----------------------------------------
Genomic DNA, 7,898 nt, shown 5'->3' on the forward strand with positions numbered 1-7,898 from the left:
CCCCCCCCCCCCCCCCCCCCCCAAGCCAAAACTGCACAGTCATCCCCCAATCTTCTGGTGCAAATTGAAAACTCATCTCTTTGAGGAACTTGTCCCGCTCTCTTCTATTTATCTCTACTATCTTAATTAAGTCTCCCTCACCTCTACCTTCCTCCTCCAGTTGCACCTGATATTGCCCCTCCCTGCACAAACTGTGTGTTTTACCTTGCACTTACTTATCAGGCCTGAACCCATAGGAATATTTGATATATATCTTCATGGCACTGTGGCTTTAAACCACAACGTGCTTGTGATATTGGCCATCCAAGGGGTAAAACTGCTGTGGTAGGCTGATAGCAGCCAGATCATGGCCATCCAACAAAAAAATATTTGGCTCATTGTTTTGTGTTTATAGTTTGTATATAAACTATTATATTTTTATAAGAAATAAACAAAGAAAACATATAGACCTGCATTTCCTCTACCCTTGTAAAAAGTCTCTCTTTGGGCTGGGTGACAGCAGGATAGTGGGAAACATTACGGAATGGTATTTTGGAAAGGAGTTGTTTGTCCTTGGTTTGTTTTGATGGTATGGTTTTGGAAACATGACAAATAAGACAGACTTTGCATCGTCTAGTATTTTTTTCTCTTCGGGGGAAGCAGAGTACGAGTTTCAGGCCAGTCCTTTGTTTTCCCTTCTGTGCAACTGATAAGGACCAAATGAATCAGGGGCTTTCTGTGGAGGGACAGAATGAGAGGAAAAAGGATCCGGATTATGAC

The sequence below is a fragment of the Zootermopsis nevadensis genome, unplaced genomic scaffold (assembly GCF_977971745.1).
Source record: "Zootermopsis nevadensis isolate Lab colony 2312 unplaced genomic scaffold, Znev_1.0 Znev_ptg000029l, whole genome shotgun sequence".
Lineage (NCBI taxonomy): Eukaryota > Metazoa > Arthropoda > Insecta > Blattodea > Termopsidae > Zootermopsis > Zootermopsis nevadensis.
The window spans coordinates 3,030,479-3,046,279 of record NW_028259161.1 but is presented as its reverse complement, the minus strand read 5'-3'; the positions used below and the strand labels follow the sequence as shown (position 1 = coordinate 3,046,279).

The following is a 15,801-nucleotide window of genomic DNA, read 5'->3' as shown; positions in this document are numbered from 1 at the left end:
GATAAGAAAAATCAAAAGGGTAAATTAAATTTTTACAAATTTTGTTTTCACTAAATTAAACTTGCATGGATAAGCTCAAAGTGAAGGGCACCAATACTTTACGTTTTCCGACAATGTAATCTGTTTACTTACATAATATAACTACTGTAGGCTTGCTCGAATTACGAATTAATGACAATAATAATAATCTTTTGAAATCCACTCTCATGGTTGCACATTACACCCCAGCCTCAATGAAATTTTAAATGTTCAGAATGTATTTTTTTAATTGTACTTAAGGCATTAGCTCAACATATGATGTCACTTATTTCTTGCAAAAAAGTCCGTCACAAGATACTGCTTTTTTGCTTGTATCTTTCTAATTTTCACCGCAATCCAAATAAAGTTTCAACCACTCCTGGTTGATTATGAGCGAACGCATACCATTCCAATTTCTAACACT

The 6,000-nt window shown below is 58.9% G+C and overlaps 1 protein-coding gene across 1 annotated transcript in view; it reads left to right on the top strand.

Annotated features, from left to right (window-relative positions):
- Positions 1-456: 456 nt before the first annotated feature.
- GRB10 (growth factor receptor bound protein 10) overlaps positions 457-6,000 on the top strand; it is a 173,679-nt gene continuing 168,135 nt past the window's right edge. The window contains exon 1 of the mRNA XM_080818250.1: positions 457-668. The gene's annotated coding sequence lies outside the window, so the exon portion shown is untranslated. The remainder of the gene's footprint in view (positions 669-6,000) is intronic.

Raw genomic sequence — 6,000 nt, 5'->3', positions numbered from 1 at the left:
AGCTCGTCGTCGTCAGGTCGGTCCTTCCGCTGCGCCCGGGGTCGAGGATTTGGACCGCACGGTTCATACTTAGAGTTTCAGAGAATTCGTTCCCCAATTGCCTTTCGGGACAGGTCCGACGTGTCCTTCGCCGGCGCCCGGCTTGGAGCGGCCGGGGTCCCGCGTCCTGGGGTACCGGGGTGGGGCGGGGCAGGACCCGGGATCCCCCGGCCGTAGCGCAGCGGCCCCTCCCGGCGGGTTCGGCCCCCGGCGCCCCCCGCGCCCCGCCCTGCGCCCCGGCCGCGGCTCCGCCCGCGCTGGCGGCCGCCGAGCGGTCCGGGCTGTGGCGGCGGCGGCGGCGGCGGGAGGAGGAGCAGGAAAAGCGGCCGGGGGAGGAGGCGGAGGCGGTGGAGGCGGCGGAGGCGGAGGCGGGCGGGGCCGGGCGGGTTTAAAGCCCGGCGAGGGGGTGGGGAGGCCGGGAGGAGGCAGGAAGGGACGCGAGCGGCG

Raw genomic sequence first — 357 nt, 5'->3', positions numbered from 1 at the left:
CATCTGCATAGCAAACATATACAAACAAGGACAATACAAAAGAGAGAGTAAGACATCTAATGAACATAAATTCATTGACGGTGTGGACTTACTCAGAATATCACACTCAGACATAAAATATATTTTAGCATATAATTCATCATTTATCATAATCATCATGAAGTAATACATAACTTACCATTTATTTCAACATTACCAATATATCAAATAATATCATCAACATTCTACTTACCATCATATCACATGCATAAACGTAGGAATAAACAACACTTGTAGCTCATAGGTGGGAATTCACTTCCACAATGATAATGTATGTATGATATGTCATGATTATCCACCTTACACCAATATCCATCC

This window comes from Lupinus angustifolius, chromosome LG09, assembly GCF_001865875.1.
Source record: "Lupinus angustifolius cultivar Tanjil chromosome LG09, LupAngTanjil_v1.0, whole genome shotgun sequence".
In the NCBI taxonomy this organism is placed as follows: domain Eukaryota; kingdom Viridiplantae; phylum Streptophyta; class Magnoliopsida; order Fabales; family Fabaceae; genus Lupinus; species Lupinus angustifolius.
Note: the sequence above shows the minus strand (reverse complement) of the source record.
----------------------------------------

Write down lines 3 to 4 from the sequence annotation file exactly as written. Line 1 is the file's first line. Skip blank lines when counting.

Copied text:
The sequence below is a fragment of the Zootermopsis nevadensis genome, unplaced genomic scaffold (assembly GCF_977971745.1).
Source record: "Zootermopsis nevadensis isolate Lab colony 2312 unplaced genomic scaffold, Znev_1.0 Znev_ptg000029l, whole genome shotgun sequence".